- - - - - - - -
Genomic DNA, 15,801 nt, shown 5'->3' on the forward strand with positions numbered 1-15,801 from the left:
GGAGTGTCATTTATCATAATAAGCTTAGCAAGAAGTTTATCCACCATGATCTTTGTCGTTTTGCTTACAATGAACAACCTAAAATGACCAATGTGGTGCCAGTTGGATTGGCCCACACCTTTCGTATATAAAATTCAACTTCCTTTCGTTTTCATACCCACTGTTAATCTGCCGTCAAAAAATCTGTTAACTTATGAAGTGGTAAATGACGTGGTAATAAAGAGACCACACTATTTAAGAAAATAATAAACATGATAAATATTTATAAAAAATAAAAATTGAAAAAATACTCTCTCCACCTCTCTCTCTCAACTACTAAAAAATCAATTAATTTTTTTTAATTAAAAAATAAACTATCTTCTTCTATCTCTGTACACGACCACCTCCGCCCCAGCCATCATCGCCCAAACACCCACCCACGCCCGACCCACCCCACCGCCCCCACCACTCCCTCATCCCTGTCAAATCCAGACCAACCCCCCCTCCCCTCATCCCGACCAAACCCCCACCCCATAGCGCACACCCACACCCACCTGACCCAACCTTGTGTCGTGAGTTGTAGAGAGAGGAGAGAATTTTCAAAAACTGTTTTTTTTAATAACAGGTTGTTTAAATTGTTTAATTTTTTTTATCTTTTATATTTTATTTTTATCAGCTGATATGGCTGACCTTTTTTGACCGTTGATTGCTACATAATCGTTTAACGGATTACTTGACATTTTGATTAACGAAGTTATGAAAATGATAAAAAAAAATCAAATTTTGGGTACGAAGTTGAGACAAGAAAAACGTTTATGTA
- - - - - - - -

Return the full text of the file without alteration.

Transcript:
Genomic DNA, 15,801 nt, shown 5'->3' on the forward strand with positions numbered 1-15,801 from the left:
GGAGTGTCATTTATCATAATAAGCTTAGCAAGAAGTTTATCCACCATGATCTTTGTCGTTTTGCTTACAATGAACAACCTAAAATGACCAATGTGGTGCCAGTTGGATTGGCCCACACCTTTCGTATATAAAATTCAACTTCCTTTCGTTTTCATACCCACTGTTAATCTGCCGTCAAAAAATCTGTTAACTTATGAAGTGGTAAATGACGTGGTAATAAAGAGACCACACTATTTAAGAAAATAATAAACATGATAAATATTTATAAAAAATAAAAATTGAAAAAATACTCTCTCCACCTCTCTCTCTCAACTACTAAAAAATCAATTAATTTTTTTTAATTAAAAAATAAACTATCTTCTTCTATCTCTGTACACGACCACCTCCGCCCCAGCCATCATCGCCCAAACACCCACCCACGCCCGACCCACCCCACCGCCCCCACCACTCCCTCATCCCTGTCAAATCCAGACCAACCCCCCCTCCCCTCATCCCGACCAAACCCCCACCCCATAGCGCACACCCACACCCACCTGACCCAACCTTGTGTCGTGAGTTGTAGAGAGAGGAGAGAATTTTCAAAAACTGTTTTTTTTAATAACAGGTTGTTTAAATTGTTTAATTTTTTTTATCTTTTATATTTTATTTTTATCAGCTGATATGGCTGACCTTTTTTGACCGTTGATTGCTACATAATCGTTTAACGGATTACTTGACATTTTGATTAACGAAGTTATGAAAATGATAAAAAAAAATCAAATTTTGGGTACGAAGTTGAGACAAGAAAAACGTTTATGTA